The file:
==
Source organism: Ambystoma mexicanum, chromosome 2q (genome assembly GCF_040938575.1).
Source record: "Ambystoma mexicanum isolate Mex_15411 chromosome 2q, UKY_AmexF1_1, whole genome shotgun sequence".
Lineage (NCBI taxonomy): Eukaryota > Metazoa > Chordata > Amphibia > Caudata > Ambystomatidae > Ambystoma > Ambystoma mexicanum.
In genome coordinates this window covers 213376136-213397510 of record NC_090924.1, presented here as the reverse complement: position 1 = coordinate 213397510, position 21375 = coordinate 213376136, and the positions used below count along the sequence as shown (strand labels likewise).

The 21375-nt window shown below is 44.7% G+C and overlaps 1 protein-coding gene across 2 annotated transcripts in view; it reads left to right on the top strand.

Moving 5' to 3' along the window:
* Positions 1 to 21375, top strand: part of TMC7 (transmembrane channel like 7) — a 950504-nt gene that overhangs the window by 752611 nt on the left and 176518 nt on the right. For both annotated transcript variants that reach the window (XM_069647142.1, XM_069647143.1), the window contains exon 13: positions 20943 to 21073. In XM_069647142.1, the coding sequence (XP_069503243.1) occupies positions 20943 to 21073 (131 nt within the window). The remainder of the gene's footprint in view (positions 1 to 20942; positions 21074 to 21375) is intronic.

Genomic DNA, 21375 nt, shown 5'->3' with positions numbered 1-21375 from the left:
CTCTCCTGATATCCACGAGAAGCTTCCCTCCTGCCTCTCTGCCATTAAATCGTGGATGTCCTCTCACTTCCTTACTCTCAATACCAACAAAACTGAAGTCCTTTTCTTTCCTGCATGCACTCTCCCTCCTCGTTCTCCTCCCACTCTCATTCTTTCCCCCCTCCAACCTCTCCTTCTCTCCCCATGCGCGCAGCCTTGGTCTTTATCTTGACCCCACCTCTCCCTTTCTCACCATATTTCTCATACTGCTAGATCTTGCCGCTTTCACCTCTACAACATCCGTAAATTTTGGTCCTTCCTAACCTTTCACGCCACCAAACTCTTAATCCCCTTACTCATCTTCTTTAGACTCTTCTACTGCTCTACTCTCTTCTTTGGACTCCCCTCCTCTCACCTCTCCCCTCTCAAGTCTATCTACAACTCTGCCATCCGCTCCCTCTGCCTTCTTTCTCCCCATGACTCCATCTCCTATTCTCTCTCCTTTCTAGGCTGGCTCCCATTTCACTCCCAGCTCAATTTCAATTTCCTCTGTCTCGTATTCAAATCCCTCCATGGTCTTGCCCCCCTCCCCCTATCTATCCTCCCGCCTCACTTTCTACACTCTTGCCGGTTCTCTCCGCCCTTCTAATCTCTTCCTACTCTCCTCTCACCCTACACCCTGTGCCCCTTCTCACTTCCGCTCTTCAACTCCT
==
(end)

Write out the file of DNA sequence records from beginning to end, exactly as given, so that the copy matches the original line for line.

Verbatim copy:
Source organism: Ambystoma mexicanum, chromosome 2q (genome assembly GCF_040938575.1).
Source record: "Ambystoma mexicanum isolate Mex_15411 chromosome 2q, UKY_AmexF1_1, whole genome shotgun sequence".
Lineage (NCBI taxonomy): Eukaryota > Metazoa > Chordata > Amphibia > Caudata > Ambystomatidae > Ambystoma > Ambystoma mexicanum.
In genome coordinates this window covers 213376136-213397510 of record NC_090924.1, presented here as the reverse complement: position 1 = coordinate 213397510, position 21375 = coordinate 213376136, and the positions used below count along the sequence as shown (strand labels likewise).

The 21375-nt window shown below is 44.7% G+C and overlaps 1 protein-coding gene across 2 annotated transcripts in view; it reads left to right on the top strand.

Moving 5' to 3' along the window:
* Positions 1 to 21375, top strand: part of TMC7 (transmembrane channel like 7) — a 950504-nt gene that overhangs the window by 752611 nt on the left and 176518 nt on the right. For both annotated transcript variants that reach the window (XM_069647142.1, XM_069647143.1), the window contains exon 13: positions 20943 to 21073. In XM_069647142.1, the coding sequence (XP_069503243.1) occupies positions 20943 to 21073 (131 nt within the window). The remainder of the gene's footprint in view (positions 1 to 20942; positions 21074 to 21375) is intronic.

Genomic DNA, 21375 nt, shown 5'->3' with positions numbered 1-21375 from the left:
CTCTCCTGATATCCACGAGAAGCTTCCCTCCTGCCTCTCTGCCATTAAATCGTGGATGTCCTCTCACTTCCTTACTCTCAATACCAACAAAACTGAAGTCCTTTTCTTTCCTGCATGCACTCTCCCTCCTCGTTCTCCTCCCACTCTCATTCTTTCCCCCCTCCAACCTCTCCTTCTCTCCCCATGCGCGCAGCCTTGGTCTTTATCTTGACCCCACCTCTCCCTTTCTCACCATATTTCTCATACTGCTAGATCTTGCCGCTTTCACCTCTACAACATCCGTAAATTTTGGTCCTTCCTAACCTTTCACGCCACCAAACTCTTAATCCCCTTACTCATCTTCTTTAGACTCTTCTACTGCTCTACTCTCTTCTTTGGACTCCCCTCCTCTCACCTCTCCCCTCTCAAGTCTATCTACAACTCTGCCATCCGCTCCCTCTGCCTTCTTTCTCCCCATGACTCCATCTCCTATTCTCTCTCCTTTCTAGGCTGGCTCCCATTTCACTCCCAGCTCAATTTCAATTTCCTCTGTCTCGTATTCAAATCCCTCCATGGTCTTGCCCCCCTCCCCCTATCTATCCTCCCGCCTCACTTTCTACACTCTTGCCGGTTCTCTCCGCCCTTCTAATCTCTTCCTACTCTCCTCTCACCCTACACCCTGTGCCCCTTCTCACTTCCGCTCTTCAACTCCT